The Public Sector Recession
Most regular folks and media pundits seem to assume that the public sector is recession-proof – hence all those nasty calls for wage freezes, cuts and pension rollbacks on the part of supposedly cosseted government workers from the CFIB and other right-wingers.
In point of fact, it’s a myth.
Since October, 2008 – when employment began to fall – through February, 2009, we have lost 295,000 jobs, of which 290,000 were employee jobs. Of those lost employee jobs, 82,000 or 28% were in the public sector. That’s a disproportionate hit. In fact, we lost 2.4% of public sector employee jobs, compared to 1.9% of private sector employee jobs.
What’s going on? It’s a bit hard to tell since public sector jobs are scattered through many industries, including transportation and utilities, for example, where the private sector dominates. But the industry data do show a large job loss in (mainly public sector) educational services of 44,000 or 3.7% of the October, 2008 jobs, on top of a 23,000 or 2.5% job loss in public administration which represents direct government employment.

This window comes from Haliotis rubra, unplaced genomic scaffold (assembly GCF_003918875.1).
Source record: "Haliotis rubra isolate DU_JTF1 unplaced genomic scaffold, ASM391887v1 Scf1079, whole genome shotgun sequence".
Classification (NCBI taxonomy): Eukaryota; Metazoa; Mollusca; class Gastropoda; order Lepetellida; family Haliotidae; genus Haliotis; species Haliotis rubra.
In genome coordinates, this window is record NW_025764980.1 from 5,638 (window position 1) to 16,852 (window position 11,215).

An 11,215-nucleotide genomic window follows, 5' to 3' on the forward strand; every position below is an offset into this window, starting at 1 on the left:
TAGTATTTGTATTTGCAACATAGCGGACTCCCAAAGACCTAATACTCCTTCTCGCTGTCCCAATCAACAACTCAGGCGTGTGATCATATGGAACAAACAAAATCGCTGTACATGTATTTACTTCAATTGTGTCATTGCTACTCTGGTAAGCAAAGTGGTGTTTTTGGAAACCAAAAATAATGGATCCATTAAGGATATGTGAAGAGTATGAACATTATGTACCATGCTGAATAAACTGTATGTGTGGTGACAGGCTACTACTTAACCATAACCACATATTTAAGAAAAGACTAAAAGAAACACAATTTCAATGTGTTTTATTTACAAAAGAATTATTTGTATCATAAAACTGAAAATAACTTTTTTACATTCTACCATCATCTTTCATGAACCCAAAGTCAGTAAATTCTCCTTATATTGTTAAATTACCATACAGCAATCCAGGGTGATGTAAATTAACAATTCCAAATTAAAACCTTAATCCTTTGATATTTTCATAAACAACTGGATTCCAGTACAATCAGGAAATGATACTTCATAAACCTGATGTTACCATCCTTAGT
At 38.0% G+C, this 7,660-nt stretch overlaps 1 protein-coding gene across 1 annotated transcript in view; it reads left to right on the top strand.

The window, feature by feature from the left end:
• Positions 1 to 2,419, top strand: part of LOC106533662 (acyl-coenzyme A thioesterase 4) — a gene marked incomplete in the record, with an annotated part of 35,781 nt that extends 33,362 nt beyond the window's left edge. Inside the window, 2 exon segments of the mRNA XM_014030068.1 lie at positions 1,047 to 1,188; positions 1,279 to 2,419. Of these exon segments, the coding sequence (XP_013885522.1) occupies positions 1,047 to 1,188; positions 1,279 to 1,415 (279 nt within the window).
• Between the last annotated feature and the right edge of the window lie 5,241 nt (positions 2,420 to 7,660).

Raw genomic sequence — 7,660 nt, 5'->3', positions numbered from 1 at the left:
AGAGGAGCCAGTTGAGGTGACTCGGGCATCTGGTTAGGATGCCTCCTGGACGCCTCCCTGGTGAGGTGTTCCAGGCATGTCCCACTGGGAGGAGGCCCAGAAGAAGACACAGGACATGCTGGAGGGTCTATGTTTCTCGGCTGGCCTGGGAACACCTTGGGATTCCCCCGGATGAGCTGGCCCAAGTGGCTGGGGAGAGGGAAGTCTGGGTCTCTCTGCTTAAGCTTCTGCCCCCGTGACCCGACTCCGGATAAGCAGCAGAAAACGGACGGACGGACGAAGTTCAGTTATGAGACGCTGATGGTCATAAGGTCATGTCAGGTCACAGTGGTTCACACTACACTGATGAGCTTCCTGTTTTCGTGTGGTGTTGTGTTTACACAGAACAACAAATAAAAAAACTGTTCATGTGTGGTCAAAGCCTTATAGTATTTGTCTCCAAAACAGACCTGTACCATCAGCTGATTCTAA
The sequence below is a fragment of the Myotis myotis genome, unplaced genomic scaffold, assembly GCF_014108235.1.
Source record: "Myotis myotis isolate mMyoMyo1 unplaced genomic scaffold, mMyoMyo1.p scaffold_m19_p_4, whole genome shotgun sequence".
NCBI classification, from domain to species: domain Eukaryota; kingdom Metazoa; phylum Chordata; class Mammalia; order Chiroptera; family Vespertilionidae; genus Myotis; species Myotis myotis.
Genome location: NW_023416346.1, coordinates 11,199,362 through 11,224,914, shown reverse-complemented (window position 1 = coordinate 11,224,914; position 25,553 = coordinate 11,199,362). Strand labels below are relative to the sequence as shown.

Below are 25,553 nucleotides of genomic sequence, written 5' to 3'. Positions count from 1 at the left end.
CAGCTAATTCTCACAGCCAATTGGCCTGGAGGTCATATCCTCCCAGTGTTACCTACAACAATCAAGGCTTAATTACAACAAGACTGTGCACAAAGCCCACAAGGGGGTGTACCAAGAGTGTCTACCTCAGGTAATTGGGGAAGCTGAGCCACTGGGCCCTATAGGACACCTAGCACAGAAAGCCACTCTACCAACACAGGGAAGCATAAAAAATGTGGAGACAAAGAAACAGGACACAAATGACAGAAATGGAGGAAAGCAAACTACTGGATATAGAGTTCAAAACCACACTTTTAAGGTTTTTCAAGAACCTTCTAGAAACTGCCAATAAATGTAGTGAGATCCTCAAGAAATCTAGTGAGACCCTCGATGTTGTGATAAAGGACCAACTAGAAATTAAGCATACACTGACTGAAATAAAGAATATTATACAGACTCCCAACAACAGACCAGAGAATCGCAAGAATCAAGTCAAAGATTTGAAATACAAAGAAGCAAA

The local papers I read report major layoffs by the City of Ottawa, and I hear of job cuts at local universities in response to pension shortfalls and collapsed endowment funds. The national papers I read report big job cuts in New Brunswick because of spending cuts in the provincial Budget to fund tax cuts.
So, it looks like, myths aside, public and private sector workers are in pretty much the same foundering boat.
(Data above are from the Labour Force Survey, seasonally adjusted)